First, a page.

December 1, 2010
Prostate cancer: To screen or not to screen
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At first glance, this request seems prudent. Prostate cancer is diagnosed in one in six men at some point in their lifetime, and it is the second leading cause of cancer death (after lung cancer). Prostate-specific antigen (PSA) blood tests and digital rectal exams can result in early detection. If cancer is found, surgery, radiation therapy and even watchful waiting are treatment options.
What complicates the matter is that early detection may lead to unnecessary treatments, especially since most prostate cancers progress slowly. For this reason, new guidelines released by the American Cancer Society in March encourage doctors to involve patients more fully in the decision to get screened before any tests are offered.
The best time to begin this discussion is determined by the patients age and other risk factors:
• At 50, for men at average risk with at least a 10-year life expectancy.
• At 45, for men at higher risk because they are African-American or have a first-degree relative (father or brother) diagnosed with prostate cancer before 65.
• At 40, for men at appreciably higher risk because multiple family members have been diagnosed with prostate cancer before 65.
Results published in 2009 from two randomized and controlled trials of prostate cancer screening played a major role in developing these guidelines. One study, a 17-year trial by the National Cancer Institute, found no evidence that screening reduced prostate cancer deaths at follow-up intervals of seven and 10 years.
A second study of European men indicated that screening reduced the rate of prostate cancer death by 20 percent. But for every life saved, 1,400 men need to be screened and 48 treated. Because of the large number of men exposed to treatment risks without improved outcomes, this trial also contributed to concerns about the value of screening.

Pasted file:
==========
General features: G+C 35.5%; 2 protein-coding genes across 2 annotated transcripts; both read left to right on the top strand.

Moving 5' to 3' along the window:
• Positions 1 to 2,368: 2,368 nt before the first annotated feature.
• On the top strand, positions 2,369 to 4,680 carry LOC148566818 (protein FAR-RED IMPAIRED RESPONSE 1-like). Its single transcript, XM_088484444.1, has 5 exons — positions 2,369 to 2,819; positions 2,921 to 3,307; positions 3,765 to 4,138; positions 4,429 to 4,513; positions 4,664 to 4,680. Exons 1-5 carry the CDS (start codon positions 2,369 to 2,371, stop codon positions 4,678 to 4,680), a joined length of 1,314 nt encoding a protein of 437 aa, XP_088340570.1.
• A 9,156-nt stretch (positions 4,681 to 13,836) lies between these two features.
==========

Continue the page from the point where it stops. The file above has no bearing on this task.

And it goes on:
To make an informed choice, men should start by considering the limits of screening and what they will do if their test results are positive. Neither the digital rectum exam nor the PSA test is completely reliable. For example, elevated PSA levels can be caused not only by prostate cancer but also by conditions such as an enlarged prostate (benign prostatic hyperplasia or BPH) and prostatitis, an inflammation or infection of the prostate. In contrast, even normal PSA levels do not guarantee that men are cancer free.
With screening, men may experience anxiety if the tests are positive. They also must decide if they will have a biopsy. While a biopsy can confirm the presence of cancer, it too has limits as a diagnostic tool. It can result in false negatives (if cancer cells are missed), and it does not indicate the aggressiveness of most detected cancers.
If prostate cancer is found, the next decision is whether the benefits of treatment outweigh the risks. With slow-growing prostate cancers, men often will die from some other cause. In fact, the relative survival rate of men diagnosed with prostate cancer is 100 percent after five years, 91 percent after 10 years, and 76 percent after 15 years.
Treatment choices include surgery to remove the prostate (radical prostatectomy) and radiation therapy to kill the cancer cells. Both of these approaches may lead to serious and unpleasant side effects, such as impotence and incontinence, without necessarily resulting in a longer life.
Faced with these choices, some men will choose screening while others will wait. Even though the final decision is up to each patient, this discussion with a health-care professional is an important part of mens health. By learning about the disease, they can make informed choices now. Like their doctors, they can also watch for medical advances that will improve screening tools and treatments for prostate cancer in the future.
Edward Dy, M.D., is a board certified internal medicine doctor at the UW Medicine Neighborhood Clinic in Kent/Des Moines and a UW clinical assistant professor.